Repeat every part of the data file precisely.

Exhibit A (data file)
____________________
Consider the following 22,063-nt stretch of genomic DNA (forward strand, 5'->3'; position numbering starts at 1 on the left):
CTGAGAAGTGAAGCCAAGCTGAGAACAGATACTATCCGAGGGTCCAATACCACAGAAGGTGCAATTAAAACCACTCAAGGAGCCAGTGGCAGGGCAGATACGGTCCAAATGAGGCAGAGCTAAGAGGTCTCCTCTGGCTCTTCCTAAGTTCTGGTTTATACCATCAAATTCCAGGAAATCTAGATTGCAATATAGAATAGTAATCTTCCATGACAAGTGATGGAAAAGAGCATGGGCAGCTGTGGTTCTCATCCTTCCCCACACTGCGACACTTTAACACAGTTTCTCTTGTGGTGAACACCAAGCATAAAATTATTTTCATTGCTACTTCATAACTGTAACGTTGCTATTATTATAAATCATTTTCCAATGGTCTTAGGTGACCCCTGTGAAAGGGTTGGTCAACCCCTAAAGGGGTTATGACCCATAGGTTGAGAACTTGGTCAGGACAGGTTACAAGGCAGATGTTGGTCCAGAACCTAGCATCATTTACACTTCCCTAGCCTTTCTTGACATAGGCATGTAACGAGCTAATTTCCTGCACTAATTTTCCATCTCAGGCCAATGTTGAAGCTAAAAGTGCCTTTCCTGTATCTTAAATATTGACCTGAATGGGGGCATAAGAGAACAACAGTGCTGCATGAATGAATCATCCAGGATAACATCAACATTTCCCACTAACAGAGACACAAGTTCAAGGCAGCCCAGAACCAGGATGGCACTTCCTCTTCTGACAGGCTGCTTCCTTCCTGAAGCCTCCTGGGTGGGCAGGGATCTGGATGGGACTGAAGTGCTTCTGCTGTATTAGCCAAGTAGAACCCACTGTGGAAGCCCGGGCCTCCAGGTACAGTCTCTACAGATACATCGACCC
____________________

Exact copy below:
Consider the following 22,063-nt stretch of genomic DNA (forward strand, 5'->3'; position numbering starts at 1 on the left):
CTGAGAAGTGAAGCCAAGCTGAGAACAGATACTATCCGAGGGTCCAATACCACAGAAGGTGCAATTAAAACCACTCAAGGAGCCAGTGGCAGGGCAGATACGGTCCAAATGAGGCAGAGCTAAGAGGTCTCCTCTGGCTCTTCCTAAGTTCTGGTTTATACCATCAAATTCCAGGAAATCTAGATTGCAATATAGAATAGTAATCTTCCATGACAAGTGATGGAAAAGAGCATGGGCAGCTGTGGTTCTCATCCTTCCCCACACTGCGACACTTTAACACAGTTTCTCTTGTGGTGAACACCAAGCATAAAATTATTTTCATTGCTACTTCATAACTGTAACGTTGCTATTATTATAAATCATTTTCCAATGGTCTTAGGTGACCCCTGTGAAAGGGTTGGTCAACCCCTAAAGGGGTTATGACCCATAGGTTGAGAACTTGGTCAGGACAGGTTACAAGGCAGATGTTGGTCCAGAACCTAGCATCATTTACACTTCCCTAGCCTTTCTTGACATAGGCATGTAACGAGCTAATTTCCTGCACTAATTTTCCATCTCAGGCCAATGTTGAAGCTAAAAGTGCCTTTCCTGTATCTTAAATATTGACCTGAATGGGGGCATAAGAGAACAACAGTGCTGCATGAATGAATCATCCAGGATAACATCAACATTTCCCACTAACAGAGACACAAGTTCAAGGCAGCCCAGAACCAGGATGGCACTTCCTCTTCTGACAGGCTGCTTCCTTCCTGAAGCCTCCTGGGTGGGCAGGGATCTGGATGGGACTGAAGTGCTTCTGCTGTATTAGCCAAGTAGAACCCACTGTGGAAGCCCGGGCCTCCAGGTACAGTCTCTACAGATACATCGACCC